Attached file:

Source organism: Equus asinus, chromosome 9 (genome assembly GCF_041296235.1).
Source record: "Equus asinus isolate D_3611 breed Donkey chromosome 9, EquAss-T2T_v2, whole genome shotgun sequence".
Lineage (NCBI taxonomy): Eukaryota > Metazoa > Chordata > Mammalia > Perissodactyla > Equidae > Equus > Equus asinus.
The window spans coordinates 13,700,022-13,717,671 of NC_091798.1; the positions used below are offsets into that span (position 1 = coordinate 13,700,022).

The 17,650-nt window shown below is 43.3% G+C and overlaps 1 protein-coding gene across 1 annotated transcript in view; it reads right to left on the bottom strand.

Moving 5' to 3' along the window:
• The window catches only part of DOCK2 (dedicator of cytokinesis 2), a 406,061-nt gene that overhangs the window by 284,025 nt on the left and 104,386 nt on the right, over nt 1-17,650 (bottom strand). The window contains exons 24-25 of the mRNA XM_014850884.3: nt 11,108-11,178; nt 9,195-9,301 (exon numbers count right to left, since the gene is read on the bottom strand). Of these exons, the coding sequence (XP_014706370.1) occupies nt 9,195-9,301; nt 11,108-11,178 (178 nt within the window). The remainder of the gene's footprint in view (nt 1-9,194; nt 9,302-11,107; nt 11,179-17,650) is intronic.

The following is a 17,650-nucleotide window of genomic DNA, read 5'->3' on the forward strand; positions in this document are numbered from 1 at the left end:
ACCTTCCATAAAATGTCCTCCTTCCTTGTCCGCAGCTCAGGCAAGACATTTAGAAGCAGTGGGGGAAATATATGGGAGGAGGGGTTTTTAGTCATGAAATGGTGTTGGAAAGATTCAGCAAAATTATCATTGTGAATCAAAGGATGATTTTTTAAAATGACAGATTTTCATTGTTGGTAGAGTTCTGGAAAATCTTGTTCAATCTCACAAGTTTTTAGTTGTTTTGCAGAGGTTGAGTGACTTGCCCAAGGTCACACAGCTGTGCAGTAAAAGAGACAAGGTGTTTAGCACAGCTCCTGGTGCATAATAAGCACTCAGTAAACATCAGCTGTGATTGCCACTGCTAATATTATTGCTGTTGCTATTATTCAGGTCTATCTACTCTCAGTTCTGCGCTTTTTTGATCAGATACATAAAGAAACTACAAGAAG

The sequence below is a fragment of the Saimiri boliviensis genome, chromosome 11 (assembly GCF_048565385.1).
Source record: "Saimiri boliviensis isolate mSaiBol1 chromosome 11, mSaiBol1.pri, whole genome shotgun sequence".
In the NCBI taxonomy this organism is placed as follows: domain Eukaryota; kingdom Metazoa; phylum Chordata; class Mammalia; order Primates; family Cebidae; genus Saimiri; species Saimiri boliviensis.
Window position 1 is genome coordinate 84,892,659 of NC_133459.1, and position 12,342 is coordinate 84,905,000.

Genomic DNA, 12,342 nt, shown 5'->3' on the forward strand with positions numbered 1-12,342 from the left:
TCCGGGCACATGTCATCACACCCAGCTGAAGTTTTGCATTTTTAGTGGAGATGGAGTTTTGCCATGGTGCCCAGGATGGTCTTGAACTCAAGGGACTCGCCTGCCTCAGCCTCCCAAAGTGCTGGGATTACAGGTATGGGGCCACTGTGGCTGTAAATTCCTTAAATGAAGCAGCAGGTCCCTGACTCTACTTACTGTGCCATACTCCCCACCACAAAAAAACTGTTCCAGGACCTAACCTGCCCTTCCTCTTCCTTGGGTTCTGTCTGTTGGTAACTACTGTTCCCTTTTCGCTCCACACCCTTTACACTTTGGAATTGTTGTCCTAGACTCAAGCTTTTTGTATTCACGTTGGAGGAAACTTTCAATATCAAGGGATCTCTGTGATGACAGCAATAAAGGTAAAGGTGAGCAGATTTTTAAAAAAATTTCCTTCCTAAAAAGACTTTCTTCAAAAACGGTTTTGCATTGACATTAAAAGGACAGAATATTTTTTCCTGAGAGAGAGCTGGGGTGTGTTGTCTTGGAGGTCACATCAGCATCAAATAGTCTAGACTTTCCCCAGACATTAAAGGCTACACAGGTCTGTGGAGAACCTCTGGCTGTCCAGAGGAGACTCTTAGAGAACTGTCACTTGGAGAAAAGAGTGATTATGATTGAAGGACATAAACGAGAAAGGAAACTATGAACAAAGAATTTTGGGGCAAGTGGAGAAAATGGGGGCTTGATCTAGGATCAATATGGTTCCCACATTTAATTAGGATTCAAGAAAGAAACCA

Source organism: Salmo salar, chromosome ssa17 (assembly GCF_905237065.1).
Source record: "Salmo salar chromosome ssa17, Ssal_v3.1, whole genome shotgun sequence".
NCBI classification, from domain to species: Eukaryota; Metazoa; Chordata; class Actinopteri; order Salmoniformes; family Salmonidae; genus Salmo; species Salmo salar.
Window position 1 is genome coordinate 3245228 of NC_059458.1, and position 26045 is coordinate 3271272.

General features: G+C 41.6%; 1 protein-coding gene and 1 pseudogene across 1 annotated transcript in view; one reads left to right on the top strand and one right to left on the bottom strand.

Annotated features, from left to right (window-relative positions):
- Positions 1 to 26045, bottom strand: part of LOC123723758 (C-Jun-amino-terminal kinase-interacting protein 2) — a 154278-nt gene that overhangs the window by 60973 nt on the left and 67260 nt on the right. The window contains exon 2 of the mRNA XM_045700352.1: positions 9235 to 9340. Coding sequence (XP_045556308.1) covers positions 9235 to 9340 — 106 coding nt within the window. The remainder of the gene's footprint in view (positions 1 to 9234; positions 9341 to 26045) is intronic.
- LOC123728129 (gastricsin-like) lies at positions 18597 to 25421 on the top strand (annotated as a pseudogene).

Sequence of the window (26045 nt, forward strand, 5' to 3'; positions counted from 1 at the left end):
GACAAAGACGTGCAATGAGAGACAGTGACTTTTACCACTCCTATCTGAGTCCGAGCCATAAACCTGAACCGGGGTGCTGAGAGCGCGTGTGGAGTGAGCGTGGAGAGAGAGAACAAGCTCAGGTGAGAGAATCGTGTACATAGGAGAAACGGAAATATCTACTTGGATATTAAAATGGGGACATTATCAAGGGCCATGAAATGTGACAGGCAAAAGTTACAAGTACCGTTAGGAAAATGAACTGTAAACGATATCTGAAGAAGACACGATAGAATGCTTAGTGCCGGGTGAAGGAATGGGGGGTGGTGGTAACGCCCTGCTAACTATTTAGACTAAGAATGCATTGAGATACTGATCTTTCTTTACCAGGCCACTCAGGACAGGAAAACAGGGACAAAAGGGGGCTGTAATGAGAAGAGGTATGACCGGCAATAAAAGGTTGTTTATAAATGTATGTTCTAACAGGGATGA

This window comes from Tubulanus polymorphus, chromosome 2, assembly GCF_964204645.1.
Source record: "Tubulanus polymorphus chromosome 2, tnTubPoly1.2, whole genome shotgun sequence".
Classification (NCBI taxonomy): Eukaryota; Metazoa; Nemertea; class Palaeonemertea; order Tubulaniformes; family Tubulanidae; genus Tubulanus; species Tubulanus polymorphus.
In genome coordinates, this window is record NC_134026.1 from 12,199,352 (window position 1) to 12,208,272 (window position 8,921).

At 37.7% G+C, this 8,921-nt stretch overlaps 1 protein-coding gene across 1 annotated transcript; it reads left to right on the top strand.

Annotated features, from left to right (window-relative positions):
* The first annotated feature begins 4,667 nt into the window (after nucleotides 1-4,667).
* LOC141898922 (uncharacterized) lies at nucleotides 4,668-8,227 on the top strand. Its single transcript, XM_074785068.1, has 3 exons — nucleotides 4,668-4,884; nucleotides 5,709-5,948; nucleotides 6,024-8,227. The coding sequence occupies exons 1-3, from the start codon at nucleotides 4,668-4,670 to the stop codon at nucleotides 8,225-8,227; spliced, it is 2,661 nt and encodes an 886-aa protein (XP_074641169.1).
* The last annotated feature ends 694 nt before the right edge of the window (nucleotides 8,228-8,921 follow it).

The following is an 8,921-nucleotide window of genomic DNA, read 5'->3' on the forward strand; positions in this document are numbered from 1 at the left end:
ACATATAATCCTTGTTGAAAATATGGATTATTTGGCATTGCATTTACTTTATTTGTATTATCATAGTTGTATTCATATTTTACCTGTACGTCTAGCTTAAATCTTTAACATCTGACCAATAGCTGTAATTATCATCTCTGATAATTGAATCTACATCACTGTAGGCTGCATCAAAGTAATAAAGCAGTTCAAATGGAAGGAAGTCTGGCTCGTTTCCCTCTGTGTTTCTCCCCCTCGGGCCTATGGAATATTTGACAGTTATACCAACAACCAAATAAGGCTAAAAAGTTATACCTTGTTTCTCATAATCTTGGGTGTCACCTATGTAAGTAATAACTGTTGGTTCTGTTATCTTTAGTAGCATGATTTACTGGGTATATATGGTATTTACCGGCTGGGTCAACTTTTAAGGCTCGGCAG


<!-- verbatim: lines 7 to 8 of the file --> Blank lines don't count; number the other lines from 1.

• The window catches only part of DOCK2 (dedicator of cytokinesis 2), a 406,061-nt gene that overhangs the window by 284,025 nt on the left and 104,386 nt on the right, over nt 1-17,650 (bottom strand). The window contains exons 24-25 of the mRNA XM_014850884.3: nt 11,108-11,178; nt 9,195-9,301 (exon numbers count right to left, since the gene is read on the bottom strand). Of these exons, the coding sequence (XP_014706370.1) occupies nt 9,195-9,301; nt 11,108-11,178 (178 nt within the window). The remainder of the gene's footprint in view (nt 1-9,194; nt 9,302-11,107; nt 11,179-17,650) is intronic.

The following is a 17,650-nucleotide window of genomic DNA, read 5'->3' on the forward strand; positions in this document are numbered from 1 at the left end: